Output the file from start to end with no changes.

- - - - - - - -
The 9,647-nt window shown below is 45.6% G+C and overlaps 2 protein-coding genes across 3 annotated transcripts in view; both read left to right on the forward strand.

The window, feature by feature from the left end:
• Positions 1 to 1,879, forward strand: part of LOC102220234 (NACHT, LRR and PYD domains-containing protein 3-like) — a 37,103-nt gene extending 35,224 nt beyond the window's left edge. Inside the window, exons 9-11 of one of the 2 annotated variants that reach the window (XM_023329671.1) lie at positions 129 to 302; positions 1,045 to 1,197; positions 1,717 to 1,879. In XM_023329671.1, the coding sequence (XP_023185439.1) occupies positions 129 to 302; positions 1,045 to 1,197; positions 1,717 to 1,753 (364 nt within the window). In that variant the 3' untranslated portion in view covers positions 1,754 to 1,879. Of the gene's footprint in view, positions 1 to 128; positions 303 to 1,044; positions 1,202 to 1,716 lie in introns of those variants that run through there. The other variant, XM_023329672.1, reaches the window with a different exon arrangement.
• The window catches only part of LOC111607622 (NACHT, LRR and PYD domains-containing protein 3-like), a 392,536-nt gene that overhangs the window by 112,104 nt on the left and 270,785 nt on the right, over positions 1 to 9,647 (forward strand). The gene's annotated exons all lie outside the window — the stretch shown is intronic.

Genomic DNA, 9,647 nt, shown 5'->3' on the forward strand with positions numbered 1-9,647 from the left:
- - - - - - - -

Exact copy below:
The 9,647-nt window shown below is 45.6% G+C and overlaps 2 protein-coding genes across 3 annotated transcripts in view; both read left to right on the forward strand.

The window, feature by feature from the left end:
• Positions 1 to 1,879, forward strand: part of LOC102220234 (NACHT, LRR and PYD domains-containing protein 3-like) — a 37,103-nt gene extending 35,224 nt beyond the window's left edge. Inside the window, exons 9-11 of one of the 2 annotated variants that reach the window (XM_023329671.1) lie at positions 129 to 302; positions 1,045 to 1,197; positions 1,717 to 1,879. In XM_023329671.1, the coding sequence (XP_023185439.1) occupies positions 129 to 302; positions 1,045 to 1,197; positions 1,717 to 1,753 (364 nt within the window). In that variant the 3' untranslated portion in view covers positions 1,754 to 1,879. Of the gene's footprint in view, positions 1 to 128; positions 303 to 1,044; positions 1,202 to 1,716 lie in introns of those variants that run through there. The other variant, XM_023329672.1, reaches the window with a different exon arrangement.
• The window catches only part of LOC111607622 (NACHT, LRR and PYD domains-containing protein 3-like), a 392,536-nt gene that overhangs the window by 112,104 nt on the left and 270,785 nt on the right, over positions 1 to 9,647 (forward strand). The gene's annotated exons all lie outside the window — the stretch shown is intronic.

Genomic DNA, 9,647 nt, shown 5'->3' on the forward strand with positions numbered 1-9,647 from the left: